Coast Guard Expert Testifies Heavy Loads Left Cargo Ship Unstable

By | September 23, 2020

A U.S. Coast Guard analysis found that a cargo ship overturned after departing a Georgia seaport because of unstable loading that left its center of gravity too high, making the vessel susceptible to rolling over, an expert told officials investigating the shipwreck Tuesday.

Coast Guard Lt. Ian Oviatt testified that his analysis found no fault with the design of the South Korean-owned Golden Ray. He said the ship lacked enough water in its ballast tanks, used to add weight at the bottom of a vessel, to offset that of 4,200 vehicles in its cargo decks above.

He was many who have spoken during hearings over the past week by the U.S. Coast Guard and the National Transportation Safety Board into what caused the shipwreck.

The South Korean-owned Golden Ray had just left the Port of Brunswick on Sept. 8, 2019, when it overturned with 4,200 vehicles in its cargo decks. All crew members were rescued safely. But a year later, the vessel and its cargo remain partly submerged off St. Simons Island, waiting to be dismantled.

A naval architect with the Coast Guard’s Marine Safety Center, Oviatt testified during the seventh and final day of the public hearings on the Georgia coast to examine what caused the 656-foot (199 meter) ship to tip over.

Oviatt said his team calculated how weight was distributed aboard the Golden Ray using documents from the port showing how its cargo was loaded as well as data stored on the ship’s computer, including how much water was in the ballast tanks.

“The cause of the vessel capsizing was lack of righting energy due to the way the vessel was loaded,” Oviatt said. “The vessel could have taken on additional ballast to be in compliance.”

The Coast Guard analysis showed the Golden Ray failed to meet stability standards required by the International Maritime Organization at the time it capsized, as well as during its two voyages before arriving at Brunswick, Oviatt said.

He said the crew jettisoned roughly 1,500 metric tons of ballast water prior to arriving at Brunswick, 70 miles (112 kilometers) south of Savannah. That raised the ship’s center of gravity and made it susceptible to capsizing.

On Monday, a tugboat captain who helped push the ill-fated cargo ship Golden Ray from the docks as it left a Georgia seaport, testified he observed only “smooth travel” before the giant vessel overturned.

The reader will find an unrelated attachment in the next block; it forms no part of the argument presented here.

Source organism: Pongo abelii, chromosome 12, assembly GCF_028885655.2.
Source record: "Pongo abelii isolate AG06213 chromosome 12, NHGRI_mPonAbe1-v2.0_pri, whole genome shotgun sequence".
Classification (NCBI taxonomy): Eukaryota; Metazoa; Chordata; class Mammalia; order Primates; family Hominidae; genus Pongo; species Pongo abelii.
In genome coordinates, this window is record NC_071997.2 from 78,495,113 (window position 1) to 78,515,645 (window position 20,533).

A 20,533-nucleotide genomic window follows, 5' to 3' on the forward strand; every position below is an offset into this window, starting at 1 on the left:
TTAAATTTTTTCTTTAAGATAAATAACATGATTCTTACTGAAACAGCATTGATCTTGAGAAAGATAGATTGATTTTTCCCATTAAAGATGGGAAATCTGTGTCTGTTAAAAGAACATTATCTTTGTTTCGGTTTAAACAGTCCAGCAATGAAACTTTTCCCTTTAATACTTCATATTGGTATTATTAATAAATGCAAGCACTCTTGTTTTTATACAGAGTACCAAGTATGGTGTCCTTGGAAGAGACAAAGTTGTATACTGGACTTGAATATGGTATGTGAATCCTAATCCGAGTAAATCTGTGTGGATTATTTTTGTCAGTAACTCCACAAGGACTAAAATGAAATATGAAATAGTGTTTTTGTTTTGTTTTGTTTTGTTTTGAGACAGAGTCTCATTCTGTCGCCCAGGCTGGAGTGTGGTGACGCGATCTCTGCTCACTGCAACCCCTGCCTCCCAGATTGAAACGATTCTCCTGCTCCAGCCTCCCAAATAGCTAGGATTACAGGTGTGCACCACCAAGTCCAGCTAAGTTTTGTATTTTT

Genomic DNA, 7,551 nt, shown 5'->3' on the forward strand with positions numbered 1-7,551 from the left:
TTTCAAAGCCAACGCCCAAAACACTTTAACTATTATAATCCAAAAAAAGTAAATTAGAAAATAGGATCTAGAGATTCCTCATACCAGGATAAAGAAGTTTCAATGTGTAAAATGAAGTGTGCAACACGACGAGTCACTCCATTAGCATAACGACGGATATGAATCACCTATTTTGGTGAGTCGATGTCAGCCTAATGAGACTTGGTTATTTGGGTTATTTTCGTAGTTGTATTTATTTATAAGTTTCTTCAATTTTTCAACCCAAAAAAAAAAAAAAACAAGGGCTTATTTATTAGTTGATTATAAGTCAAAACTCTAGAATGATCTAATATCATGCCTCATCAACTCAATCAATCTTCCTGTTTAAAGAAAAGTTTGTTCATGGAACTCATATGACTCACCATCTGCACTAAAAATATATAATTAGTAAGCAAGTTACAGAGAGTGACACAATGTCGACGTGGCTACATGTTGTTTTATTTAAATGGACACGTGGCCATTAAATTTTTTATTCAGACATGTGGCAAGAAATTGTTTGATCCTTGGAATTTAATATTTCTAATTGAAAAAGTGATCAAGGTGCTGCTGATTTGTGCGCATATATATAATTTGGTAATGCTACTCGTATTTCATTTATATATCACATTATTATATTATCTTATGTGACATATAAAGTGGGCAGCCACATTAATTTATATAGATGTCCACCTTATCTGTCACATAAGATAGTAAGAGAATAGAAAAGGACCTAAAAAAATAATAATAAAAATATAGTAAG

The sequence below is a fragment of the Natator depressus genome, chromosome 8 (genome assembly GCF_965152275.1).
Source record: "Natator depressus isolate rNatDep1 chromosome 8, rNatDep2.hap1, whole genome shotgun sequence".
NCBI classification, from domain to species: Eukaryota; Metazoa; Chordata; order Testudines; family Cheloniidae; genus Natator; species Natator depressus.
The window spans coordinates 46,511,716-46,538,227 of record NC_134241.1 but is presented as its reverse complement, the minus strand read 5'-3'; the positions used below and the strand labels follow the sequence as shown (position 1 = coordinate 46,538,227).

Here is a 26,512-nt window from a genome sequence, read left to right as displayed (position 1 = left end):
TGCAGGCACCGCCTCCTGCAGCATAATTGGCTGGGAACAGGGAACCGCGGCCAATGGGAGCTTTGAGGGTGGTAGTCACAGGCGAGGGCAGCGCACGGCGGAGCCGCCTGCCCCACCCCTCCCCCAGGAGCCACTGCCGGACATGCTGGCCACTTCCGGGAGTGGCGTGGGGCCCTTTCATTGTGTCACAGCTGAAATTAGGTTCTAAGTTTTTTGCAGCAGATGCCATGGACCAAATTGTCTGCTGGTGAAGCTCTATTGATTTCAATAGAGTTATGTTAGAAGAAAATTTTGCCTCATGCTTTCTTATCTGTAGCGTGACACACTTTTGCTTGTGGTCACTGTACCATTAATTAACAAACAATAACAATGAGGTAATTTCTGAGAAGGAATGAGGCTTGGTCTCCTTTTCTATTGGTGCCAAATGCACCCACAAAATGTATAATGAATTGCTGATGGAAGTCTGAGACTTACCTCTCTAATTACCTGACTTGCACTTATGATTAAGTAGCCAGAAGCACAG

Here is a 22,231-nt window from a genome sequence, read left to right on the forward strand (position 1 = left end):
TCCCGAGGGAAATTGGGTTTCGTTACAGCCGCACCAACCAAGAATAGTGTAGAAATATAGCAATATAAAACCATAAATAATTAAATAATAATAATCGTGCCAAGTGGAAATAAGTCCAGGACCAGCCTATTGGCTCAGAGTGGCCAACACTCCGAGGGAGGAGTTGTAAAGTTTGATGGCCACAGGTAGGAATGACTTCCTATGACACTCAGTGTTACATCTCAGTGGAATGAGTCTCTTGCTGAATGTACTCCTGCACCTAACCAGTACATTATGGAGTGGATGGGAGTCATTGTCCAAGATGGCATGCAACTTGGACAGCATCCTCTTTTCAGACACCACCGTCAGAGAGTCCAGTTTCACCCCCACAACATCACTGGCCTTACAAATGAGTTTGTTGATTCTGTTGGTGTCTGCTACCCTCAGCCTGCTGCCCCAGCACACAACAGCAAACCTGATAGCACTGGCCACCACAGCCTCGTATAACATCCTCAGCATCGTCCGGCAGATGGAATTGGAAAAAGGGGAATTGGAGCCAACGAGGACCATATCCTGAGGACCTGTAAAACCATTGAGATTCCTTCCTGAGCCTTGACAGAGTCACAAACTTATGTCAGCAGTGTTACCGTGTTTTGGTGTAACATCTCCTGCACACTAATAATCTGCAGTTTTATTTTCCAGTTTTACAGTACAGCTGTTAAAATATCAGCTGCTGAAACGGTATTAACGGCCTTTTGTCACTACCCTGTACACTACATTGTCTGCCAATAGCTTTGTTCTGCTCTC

Clifton Gorden told federal investigators all seemed normal with the ocean-bound freighter before it began leaning and capsized while making a starboard turn.

Gorden, a tugboat captain for 25 years, testified that the tides and weather conditions were calm enough the morning the Golden Ray departed that only his boat was needed to nudge it free of the dock. He followed behind the ship a short distance to make sure it cleared the port.

“Everything looked normal,” Gorden said. “There was no swaying back and forth when he moved his rudder. Usually, I can see a little bit of that. It was just smooth travel out of the narrow channel into Turtle River.”

The Golden Ray’s pilot released Gorden soon after clearing the port. He said he was drifting toward another ship he was scheduled to assist when he got a radio call saying the Golden Ray needed help. Gorden’s tug arrived half an hour later, along with several other small boats, to find the 656-foot (200-meter) ship on its side. He stayed through the night helping with crew evacuations.

The hearings haven’t pinpointed what exactly made the ship tip over. Capt. Blake Welborn, the Coast Guard officer leading the investigation, said last week that investigators found no evidence of failures in the vessel’s safety equipment, communications equipment or machinery that contributed to the wreck.

Both the Golden Ray’s captain, Gi Hak Lee, and Brunswick-based harbor pilot Jonathan Tennant, who was steering the ship, testified last week the vessel began listing and overturned without warning, The Brunswick News reported.

“Everything was just as normal as could be, until it capsized,” Tennant, a harbor pilot with 20 years of experience, testified Friday. “It’s an unexplainable situation that I’ve never experienced as a captain.”

As a precaution against coronavirus infections, the public was not allowed to attend the hearings in person. Instead, the proceedings in Brunswick were streamed live online.

It could take another year before investigators publish a report of their findings, with recommendations aimed at improving safety.

Separate from the investigation, a multiagency command has spent the past year making plans to carve the ship into eight giant chunks to be hauled away by barges. Officials hope to begin the first cut sometime in October.

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